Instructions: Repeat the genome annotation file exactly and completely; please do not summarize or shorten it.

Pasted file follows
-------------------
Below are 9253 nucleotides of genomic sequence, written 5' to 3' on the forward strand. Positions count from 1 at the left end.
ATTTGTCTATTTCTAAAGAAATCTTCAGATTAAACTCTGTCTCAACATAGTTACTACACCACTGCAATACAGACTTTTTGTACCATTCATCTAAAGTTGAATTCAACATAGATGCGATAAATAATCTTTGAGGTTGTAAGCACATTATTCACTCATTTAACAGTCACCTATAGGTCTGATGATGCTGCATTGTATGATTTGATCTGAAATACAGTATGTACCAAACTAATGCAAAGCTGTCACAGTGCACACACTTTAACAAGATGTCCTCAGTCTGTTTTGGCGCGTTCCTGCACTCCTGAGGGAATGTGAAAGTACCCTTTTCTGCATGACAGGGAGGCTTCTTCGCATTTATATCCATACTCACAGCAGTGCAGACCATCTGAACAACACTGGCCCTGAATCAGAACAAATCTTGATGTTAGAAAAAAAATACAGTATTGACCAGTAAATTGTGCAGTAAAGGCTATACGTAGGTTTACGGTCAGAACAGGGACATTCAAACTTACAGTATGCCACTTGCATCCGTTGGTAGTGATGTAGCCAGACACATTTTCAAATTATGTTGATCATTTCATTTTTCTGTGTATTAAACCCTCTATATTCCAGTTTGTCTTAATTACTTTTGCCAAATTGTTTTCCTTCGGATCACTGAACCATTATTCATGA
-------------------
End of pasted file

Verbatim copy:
Below are 9253 nucleotides of genomic sequence, written 5' to 3' on the forward strand. Positions count from 1 at the left end.
ATTTGTCTATTTCTAAAGAAATCTTCAGATTAAACTCTGTCTCAACATAGTTACTACACCACTGCAATACAGACTTTTTGTACCATTCATCTAAAGTTGAATTCAACATAGATGCGATAAATAATCTTTGAGGTTGTAAGCACATTATTCACTCATTTAACAGTCACCTATAGGTCTGATGATGCTGCATTGTATGATTTGATCTGAAATACAGTATGTACCAAACTAATGCAAAGCTGTCACAGTGCACACACTTTAACAAGATGTCCTCAGTCTGTTTTGGCGCGTTCCTGCACTCCTGAGGGAATGTGAAAGTACCCTTTTCTGCATGACAGGGAGGCTTCTTCGCATTTATATCCATACTCACAGCAGTGCAGACCATCTGAACAACACTGGCCCTGAATCAGAACAAATCTTGATGTTAGAAAAAAAATACAGTATTGACCAGTAAATTGTGCAGTAAAGGCTATACGTAGGTTTACGGTCAGAACAGGGACATTCAAACTTACAGTATGCCACTTGCATCCGTTGGTAGTGATGTAGCCAGACACATTTTCAAATTATGTTGATCATTTCATTTTTCTGTGTATTAAACCCTCTATATTCCAGTTTGTCTTAATTACTTTTGCCAAATTGTTTTCCTTCGGATCACTGAACCATTATTCATGA